My 5-year-old daughter is in a “pandemic pod” on remote learning days with three other neighborhood kids her age. We have spent time with all of the families separately, but are particularly close to one of the families. Their son Tim and my daughter are almost like siblings. Tim is a smart, curious, outgoing kid. He is also highly sensitive to things not going his way, moves to anger as his primary response to difficulties, and can be verbally and, at times, physically aggressive. I see that the caregiver is spending a lot of time managing Tim’s behavior, and I am now hearing from the other parents that their kids go home and complain about his behavior (one to the point of tears). My daughter talks about his behavior fairly neutrally, because she is so familiar with it. I am not sure having Tim in the pod is safe and sustainable, but I am guilt-stricken at the idea of asking these neighbors to find another caregiving arrangement. Help.
—Trouble in Pandemic Paradise
My first thought is that four kids to one caregiver is a lot. Even just for that reason alone, it sounds like it’s time to sit down (safely, natch) with all the parents involved and talk about what’s working and what’s not. Pod school is a pretty strange and high-pressure situation, and there is inevitably going to be trial and error involved. I hope everyone you’re dealing with here has it in them to be flexible and roll with the punches—ideally, not literal punches.
One thing to mention when you talk to your podmates is that in regular school, kids have to learn how to deal with fellow students who misbehave. I’m not saying you ought to be purposely re-creating the worst aspects of in-person school, but it is worth thinking about the Tims of the world, writ large—the kids who are going to be automatically excluded from these kinds of opportunities simply because they’re harder to corral into their laptop lessons. It’s not your fault, of course, and there’s not much you can do about the larger problem. But maybe making sure your pod explores other options before booting Tim could be a step in the right direction.
For more of Slate’s parenting coverage, listen to Mom and Dad Are Fighting
Dear Care and Feeding,
Is it OK to refuse to play board and card games with my family? These games are always fraught with tension, expletives, name-calling, and outright conflict and I find them too stressful. My husband is very focused on winning—and good at playing—and has sort of learned to lose gracefully. He covers his desire to win at all costs in joking, and to give him credit, doesn’t get overtly angry or mean (like my father did). Our children hate losing, and also hate every single little setback along the way, and their joking is overtly mean and aggressive. No one is mean to me, as they know I won’t tolerate it—I just leave—but their mutual accusations of cheating and disputes over minor issues are unbearable. I have asked that we tone it down, but no one does or can. I have tried to focus on collaborative games or games that leave little room for cheating (like Scrabble). But the tension and meanness persists. What stops me from outright refusing is that games is the love language of my youngest. I play some games just with her (like Spot It) because it means so much to her. But without games, it’s hard for her to have a place in family togetherness. She just doesn’t engage in family conversations. So if I don’t play, we don’t have any activities together as a family that include her.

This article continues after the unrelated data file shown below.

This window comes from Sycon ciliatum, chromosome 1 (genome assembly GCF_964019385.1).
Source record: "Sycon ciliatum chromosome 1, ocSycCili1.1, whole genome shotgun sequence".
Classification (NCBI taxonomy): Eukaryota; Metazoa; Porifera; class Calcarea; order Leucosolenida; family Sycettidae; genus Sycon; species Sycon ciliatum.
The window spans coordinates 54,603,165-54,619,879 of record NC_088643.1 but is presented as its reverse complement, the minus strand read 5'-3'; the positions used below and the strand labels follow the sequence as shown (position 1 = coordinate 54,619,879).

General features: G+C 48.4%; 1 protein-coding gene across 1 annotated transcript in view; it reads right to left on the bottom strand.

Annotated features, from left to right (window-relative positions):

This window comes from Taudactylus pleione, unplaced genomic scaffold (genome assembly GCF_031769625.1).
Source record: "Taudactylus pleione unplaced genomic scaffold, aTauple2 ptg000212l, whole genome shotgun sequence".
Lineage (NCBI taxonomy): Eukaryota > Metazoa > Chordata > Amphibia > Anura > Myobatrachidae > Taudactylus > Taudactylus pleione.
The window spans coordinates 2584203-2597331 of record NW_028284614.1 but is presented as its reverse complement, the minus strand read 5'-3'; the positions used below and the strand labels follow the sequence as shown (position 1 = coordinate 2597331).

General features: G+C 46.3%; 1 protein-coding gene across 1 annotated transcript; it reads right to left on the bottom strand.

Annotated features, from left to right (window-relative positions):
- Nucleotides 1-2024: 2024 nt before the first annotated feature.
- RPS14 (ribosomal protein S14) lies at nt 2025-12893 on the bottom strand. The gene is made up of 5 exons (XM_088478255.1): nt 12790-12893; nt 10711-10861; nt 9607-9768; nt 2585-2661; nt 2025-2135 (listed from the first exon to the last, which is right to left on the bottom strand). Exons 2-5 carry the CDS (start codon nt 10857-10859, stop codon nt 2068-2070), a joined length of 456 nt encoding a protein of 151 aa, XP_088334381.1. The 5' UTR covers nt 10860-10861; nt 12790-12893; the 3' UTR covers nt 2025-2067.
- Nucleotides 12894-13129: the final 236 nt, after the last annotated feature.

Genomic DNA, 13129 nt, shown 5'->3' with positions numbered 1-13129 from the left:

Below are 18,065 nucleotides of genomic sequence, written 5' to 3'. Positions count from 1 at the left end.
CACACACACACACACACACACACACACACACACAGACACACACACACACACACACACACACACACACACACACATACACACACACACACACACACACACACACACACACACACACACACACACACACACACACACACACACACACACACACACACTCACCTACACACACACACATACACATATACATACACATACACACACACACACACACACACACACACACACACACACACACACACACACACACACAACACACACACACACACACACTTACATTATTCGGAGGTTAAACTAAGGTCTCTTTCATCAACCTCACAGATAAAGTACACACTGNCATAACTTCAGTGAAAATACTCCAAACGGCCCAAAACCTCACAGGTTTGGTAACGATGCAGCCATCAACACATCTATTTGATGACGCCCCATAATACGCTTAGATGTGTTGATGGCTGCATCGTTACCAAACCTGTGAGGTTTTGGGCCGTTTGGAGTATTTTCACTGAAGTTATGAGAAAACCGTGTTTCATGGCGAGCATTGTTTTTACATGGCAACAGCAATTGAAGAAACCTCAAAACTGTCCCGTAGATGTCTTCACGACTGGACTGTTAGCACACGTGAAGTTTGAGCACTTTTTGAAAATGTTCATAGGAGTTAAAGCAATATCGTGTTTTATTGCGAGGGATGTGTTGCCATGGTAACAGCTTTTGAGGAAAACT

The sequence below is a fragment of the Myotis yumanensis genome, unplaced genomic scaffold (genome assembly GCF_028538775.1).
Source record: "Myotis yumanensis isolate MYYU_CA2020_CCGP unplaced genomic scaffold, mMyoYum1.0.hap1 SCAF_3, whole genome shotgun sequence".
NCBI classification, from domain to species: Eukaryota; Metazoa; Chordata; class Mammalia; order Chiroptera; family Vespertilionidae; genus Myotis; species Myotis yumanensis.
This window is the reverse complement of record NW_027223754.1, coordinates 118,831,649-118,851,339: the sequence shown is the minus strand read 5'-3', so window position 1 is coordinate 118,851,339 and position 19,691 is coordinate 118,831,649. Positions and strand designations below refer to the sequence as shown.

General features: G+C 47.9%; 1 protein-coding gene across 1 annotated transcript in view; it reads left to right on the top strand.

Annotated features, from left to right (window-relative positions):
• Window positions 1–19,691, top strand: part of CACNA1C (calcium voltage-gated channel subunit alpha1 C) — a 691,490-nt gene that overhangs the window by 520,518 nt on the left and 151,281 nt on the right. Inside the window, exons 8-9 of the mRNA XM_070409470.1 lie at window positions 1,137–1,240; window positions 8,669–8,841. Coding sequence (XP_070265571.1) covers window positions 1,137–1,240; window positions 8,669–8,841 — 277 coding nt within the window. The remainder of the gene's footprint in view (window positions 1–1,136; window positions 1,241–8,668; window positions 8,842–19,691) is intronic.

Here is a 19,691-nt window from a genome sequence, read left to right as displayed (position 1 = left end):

—Caught Between Poker and Monopoly
Wow, there is so much going on here! It sounds like playing games with your family brings up bad memories about your own father, and I’m so sorry about that. It also sounds like your husband has taught your older kids to play games in a very combative way, which they all seem to enjoy. Some people really do love to fight, and maybe it’s a useful outlet for them. Regardless, of course it’s OK to leave them to their games, and to find some other way to connect with your youngest. Family activities don’t have to include every family member. It’s OK to avoid family togetherness if it makes you miserable! Honor your own preferences and don’t let these jerks push you around. Find something that you like to do as much as they like to play games and make it a non-negotiable part of your schedule.
More Advice From Slate
I’m recently engaged to the most honest, thoughtful, and loving man I’ve ever met. He has supported me through many hard times, including losing my job and being assaulted. Here’s the but about him: He makes no money. He has ambitions, and he’s smart, but will likely only bring a middle-class income at best. I have an OK job and I’m self-sufficient. Now here’s the but about me: I’m really, really pretty. My whole life people have told me I could get any man I want, meaning a rich man, and are shocked that I’m engaged to my fiancé, nice though he is. I’ve never dated a rich man, but it does make me curious. So part of me thinks I’m squandering my good looks on this poor man, and the other part of me thinks that I’m so shallow that I don’t even deserve him or anyone else. Am I a fool for thinking that a poor man can make me happy, or an idiot for believing a sexist fantasy?
Get more Care and Feeding
Slate Plus members get more parenting advice every week. They also help support Slate’s journalism.Join Slate Plus